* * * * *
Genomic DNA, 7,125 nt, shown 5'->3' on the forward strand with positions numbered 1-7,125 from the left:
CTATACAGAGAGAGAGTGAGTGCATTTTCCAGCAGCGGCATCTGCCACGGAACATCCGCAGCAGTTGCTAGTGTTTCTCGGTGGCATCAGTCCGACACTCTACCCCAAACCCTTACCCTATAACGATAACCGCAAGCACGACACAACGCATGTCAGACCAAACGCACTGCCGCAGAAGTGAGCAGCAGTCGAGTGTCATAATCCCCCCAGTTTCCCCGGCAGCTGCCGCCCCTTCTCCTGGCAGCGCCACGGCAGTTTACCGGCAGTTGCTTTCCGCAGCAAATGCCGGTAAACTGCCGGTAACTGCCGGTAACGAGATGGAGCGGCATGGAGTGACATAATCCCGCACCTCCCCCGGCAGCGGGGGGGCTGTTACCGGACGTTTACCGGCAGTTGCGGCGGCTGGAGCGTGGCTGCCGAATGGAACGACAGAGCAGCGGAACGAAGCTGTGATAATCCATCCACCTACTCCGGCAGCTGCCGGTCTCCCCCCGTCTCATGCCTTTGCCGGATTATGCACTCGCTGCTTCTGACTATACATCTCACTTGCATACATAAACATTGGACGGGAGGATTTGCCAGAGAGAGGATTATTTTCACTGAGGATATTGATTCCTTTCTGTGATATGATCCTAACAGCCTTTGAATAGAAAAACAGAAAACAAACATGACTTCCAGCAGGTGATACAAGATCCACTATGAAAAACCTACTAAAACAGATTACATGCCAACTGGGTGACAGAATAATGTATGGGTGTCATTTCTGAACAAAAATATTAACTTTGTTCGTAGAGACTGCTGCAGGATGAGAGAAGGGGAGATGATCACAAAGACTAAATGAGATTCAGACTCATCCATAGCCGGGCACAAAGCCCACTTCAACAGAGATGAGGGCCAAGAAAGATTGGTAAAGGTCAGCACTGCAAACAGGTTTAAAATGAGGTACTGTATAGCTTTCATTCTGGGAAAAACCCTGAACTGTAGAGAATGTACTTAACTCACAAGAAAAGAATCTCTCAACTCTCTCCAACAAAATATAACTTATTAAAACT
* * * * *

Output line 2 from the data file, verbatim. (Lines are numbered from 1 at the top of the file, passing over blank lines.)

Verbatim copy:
CTATACAGAGAGAGAGTGAGTGCATTTTCCAGCAGCGGCATCTGCCACGGAACATCCGCAGCAGTTGCTAGTGTTTCTCGGTGGCATCAGTCCGACACTCTACCCCAAACCCTTACCCTATAACGATAACCGCAAGCACGACACAACGCATGTCAGACCAAACGCACTGCCGCAGAAGTGAGCAGCAGTCGAGTGTCATAATCCCCCCAGTTTCCCCGGCAGCTGCCGCCCCTTCTCCTGGCAGCGCCACGGCAGTTTACCGGCAGTTGCTTTCCGCAGCAAATGCCGGTAAACTGCCGGTAACTGCCGGTAACGAGATGGAGCGGCATGGAGTGACATAATCCCGCACCTCCCCCGGCAGCGGGGGGGCTGTTACCGGACGTTTACCGGCAGTTGCGGCGGCTGGAGCGTGGCTGCCGAATGGAACGACAGAGCAGCGGAACGAAGCTGTGATAATCCATCCACCTACTCCGGCAGCTGCCGGTCTCCCCCCGTCTCATGCCTTTGCCGGATTATGCACTCGCTGCTTCTGACTATACATCTCACTTGCATACATAAACATTGGACGGGAGGATTTGCCAGAGAGAGGATTATTTTCACTGAGGATATTGATTCCTTTCTGTGATATGATCCTAACAGCCTTTGAATAGAAAAACAGAAAACAAACATGACTTCCAGCAGGTGATACAAGATCCACTATGAAAAACCTACTAAAACAGATTACATGCCAACTGGGTGACAGAATAATGTATGGGTGTCATTTCTGAACAAAAATATTAACTTTGTTCGTAGAGACTGCTGCAGGATGAGAGAAGGGGAGATGATCACAAAGACTAAATGAGATTCAGACTCATCCATAGCCGGGCACAAAGCCCACTTCAACAGAGATGAGGGCCAAGAAAGATTGGTAAAGGTCAGCACTGCAAACAGGTTTAAAATGAGGTACTGTATAGCTTTCATTCTGGGAAAAACCCTGAACTGTAGAGAATGTACTTAACTCACAAGAAAAGAATCTCTCAACTCTCTCCAACAAAATATAACTTATTAAAACT